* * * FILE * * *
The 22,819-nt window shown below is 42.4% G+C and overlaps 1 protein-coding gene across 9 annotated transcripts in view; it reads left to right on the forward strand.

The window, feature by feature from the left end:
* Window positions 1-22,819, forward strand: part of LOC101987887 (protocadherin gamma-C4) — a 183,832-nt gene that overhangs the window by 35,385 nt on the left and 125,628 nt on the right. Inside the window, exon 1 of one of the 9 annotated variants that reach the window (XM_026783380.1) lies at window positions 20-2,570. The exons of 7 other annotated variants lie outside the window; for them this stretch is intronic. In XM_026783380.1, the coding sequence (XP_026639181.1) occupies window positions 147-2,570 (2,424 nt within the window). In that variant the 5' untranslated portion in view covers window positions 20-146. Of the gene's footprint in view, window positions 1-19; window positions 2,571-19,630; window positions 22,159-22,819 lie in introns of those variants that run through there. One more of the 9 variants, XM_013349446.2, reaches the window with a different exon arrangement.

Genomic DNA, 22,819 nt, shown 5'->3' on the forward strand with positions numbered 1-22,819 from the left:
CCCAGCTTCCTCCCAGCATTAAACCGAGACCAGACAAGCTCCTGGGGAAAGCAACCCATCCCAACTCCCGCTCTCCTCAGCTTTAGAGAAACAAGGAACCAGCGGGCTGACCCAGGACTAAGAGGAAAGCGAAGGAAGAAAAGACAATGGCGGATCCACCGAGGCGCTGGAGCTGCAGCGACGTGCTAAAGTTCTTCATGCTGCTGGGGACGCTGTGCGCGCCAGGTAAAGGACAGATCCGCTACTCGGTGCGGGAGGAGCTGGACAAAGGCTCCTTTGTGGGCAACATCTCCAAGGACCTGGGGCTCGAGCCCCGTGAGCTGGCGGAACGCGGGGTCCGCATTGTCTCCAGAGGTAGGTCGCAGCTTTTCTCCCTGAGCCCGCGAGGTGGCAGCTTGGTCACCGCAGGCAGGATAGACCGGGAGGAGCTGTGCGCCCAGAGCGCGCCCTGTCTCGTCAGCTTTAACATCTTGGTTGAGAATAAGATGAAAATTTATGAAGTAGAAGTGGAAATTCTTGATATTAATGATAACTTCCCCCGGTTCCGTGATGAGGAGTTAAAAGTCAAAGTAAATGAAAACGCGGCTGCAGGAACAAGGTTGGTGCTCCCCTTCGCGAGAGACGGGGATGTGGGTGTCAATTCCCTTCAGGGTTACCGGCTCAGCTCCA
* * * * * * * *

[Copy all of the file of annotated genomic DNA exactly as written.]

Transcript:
The 22,819-nt window shown below is 42.4% G+C and overlaps 1 protein-coding gene across 9 annotated transcripts in view; it reads left to right on the forward strand.

The window, feature by feature from the left end:
* Window positions 1-22,819, forward strand: part of LOC101987887 (protocadherin gamma-C4) — a 183,832-nt gene that overhangs the window by 35,385 nt on the left and 125,628 nt on the right. Inside the window, exon 1 of one of the 9 annotated variants that reach the window (XM_026783380.1) lies at window positions 20-2,570. The exons of 7 other annotated variants lie outside the window; for them this stretch is intronic. In XM_026783380.1, the coding sequence (XP_026639181.1) occupies window positions 147-2,570 (2,424 nt within the window). In that variant the 5' untranslated portion in view covers window positions 20-146. Of the gene's footprint in view, window positions 1-19; window positions 2,571-19,630; window positions 22,159-22,819 lie in introns of those variants that run through there. One more of the 9 variants, XM_013349446.2, reaches the window with a different exon arrangement.

Genomic DNA, 22,819 nt, shown 5'->3' on the forward strand with positions numbered 1-22,819 from the left:
CCCAGCTTCCTCCCAGCATTAAACCGAGACCAGACAAGCTCCTGGGGAAAGCAACCCATCCCAACTCCCGCTCTCCTCAGCTTTAGAGAAACAAGGAACCAGCGGGCTGACCCAGGACTAAGAGGAAAGCGAAGGAAGAAAAGACAATGGCGGATCCACCGAGGCGCTGGAGCTGCAGCGACGTGCTAAAGTTCTTCATGCTGCTGGGGACGCTGTGCGCGCCAGGTAAAGGACAGATCCGCTACTCGGTGCGGGAGGAGCTGGACAAAGGCTCCTTTGTGGGCAACATCTCCAAGGACCTGGGGCTCGAGCCCCGTGAGCTGGCGGAACGCGGGGTCCGCATTGTCTCCAGAGGTAGGTCGCAGCTTTTCTCCCTGAGCCCGCGAGGTGGCAGCTTGGTCACCGCAGGCAGGATAGACCGGGAGGAGCTGTGCGCCCAGAGCGCGCCCTGTCTCGTCAGCTTTAACATCTTGGTTGAGAATAAGATGAAAATTTATGAAGTAGAAGTGGAAATTCTTGATATTAATGATAACTTCCCCCGGTTCCGTGATGAGGAGTTAAAAGTCAAAGTAAATGAAAACGCGGCTGCAGGAACAAGGTTGGTGCTCCCCTTCGCGAGAGACGGGGATGTGGGTGTCAATTCCCTTCAGGGTTACCGGCTCAGCTCCA